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For three years I have been trying to find an easy way to correctly format SD cards for optimal use on the Arduino. 

I finally decided to write a sketch to format SD cards. It is included as one of the examples, SdFormatter.pde, in the 20110414 beta of SdFat:

http://code.google.com/p/beta-lib/downloads/list

I decided to write SdFormatter.pde since the only program I know that complies with the SD File System Specification is here:

http://www.sdcard.org/consumers/formatter_3/

It only runs on PCs and formats small SD cards as FAT12.  PC/Mac/Linux format utilities do not comply with the above standard and do not produce optimal file system structures for the Arduino.

For SD/SDHC cards larger than 64 MB this sketch attempts to match the format generated by the sdcard.org formatter.  For smaller cards, 16 - 64 MB, it use FAT16 instead of FAT12.

It chooses the best file system, FAT16/FAT32, the optimum cluster size, and aligns file system structures on the card's flash erase boundaries.

This version has the chip select pin hard coded as the SPI SS pin.  This will be a menu option in the future.

To change chip select to pin 4 replace line 439
Code:
  if (!card.init()) sdError("card.init failed");
with
 
Code:
  if (!card.init(SPI_HALF_SPEED, 4)) sdError("card.init failed");

Please let me know how it works.

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For three years I have been trying to find an easy way to correctly format SD cards for optimal use on the Arduino. 

I decided to write SdFormatter.pde since the only program I know that complies with the SD File System Specification is here:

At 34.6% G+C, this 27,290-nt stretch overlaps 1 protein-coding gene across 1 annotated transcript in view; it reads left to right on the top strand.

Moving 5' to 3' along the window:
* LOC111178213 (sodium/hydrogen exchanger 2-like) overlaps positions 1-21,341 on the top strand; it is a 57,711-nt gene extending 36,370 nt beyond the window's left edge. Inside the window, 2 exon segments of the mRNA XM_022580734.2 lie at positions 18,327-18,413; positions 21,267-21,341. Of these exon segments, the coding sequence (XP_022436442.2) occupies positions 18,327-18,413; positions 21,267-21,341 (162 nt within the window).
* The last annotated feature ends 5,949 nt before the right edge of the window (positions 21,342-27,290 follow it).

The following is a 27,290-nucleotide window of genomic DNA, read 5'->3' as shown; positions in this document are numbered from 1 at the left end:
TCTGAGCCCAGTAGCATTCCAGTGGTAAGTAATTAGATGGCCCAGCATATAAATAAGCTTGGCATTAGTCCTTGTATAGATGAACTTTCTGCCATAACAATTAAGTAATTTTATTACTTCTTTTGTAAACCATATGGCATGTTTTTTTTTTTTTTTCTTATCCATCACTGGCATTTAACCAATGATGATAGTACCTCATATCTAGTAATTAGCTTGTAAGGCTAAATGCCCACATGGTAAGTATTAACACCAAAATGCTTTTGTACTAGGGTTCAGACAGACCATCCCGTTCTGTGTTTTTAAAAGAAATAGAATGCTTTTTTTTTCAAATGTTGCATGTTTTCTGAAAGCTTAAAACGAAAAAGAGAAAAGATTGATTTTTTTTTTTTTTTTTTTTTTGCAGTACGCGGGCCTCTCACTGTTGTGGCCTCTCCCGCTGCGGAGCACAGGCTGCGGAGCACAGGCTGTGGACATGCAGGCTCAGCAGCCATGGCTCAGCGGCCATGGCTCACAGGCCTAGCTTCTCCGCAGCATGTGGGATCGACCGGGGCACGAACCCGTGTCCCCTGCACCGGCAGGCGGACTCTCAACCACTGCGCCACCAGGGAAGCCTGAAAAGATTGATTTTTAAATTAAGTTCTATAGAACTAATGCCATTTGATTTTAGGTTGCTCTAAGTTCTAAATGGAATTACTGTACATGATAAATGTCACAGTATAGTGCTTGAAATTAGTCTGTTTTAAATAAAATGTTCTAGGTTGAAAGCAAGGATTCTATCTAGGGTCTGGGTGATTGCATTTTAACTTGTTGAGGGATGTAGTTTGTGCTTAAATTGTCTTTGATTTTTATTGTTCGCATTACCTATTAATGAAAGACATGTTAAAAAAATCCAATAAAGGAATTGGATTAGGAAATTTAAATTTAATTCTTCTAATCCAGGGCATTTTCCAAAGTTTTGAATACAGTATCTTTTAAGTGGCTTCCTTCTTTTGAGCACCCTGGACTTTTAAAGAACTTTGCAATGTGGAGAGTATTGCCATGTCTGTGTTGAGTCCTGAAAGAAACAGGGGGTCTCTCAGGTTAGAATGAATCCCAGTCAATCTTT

Please let me know how it works.





This sketch can erase and/or format SD/SDHC cards.



Erase uses the card's fast flash erase command.

Flash erase sets all data to 0X00 for most cards

and 0XFF for a few vendor's cards.



Cards larger than 2 GB will be formatted FAT32 and

smaller cards will be formatted FAT16.



Warning, all data on the card will erased.

Enter 'Y' to continue: Y



Options are:

E - erase the card and skip formatting.

F - erase and then format the card. (recommended)

Q - quick format the card without erase.



Enter option: F

Card Size: 3782 MB, (MB = 1,048,576 bytes)



Erasing

..............................

All data set to 0x00

Erase done



Formatting

Blocks/Cluster: 64

FAT32

........

Format done


--------------------------------------------------
I ran the following tests on the formatted card moved to the computer.....to analyse the file system, hope it helps.....

kalum@d:~$ sudo fdisk  /dev/mmcblk0

WARNING: DOS-compatible mode is deprecated. It's strongly recommended to
         switch off the mode (command 'c') and change display units to
         sectors (command 'u').

Command (m for help): p

Disk /dev/mmcblk0: 3965 MB, 3965190144 bytes
49 heads, 48 sectors/track, 3292 cylinders
Units = cylinders of 2352 * 512 = 1204224 bytes
Sector size (logical/physical): 512 bytes / 512 bytes
I/O size (minimum/optimal): 512 bytes / 512 bytes
Disk identifier: 0x00000000

        Device Boot      Start         End      Blocks   Id  System
/dev/mmcblk0p1               4        3293     3868160    b  W95 FAT32


kalum@d:~$ sudo fsck.vfat /dev/mmcblk0p1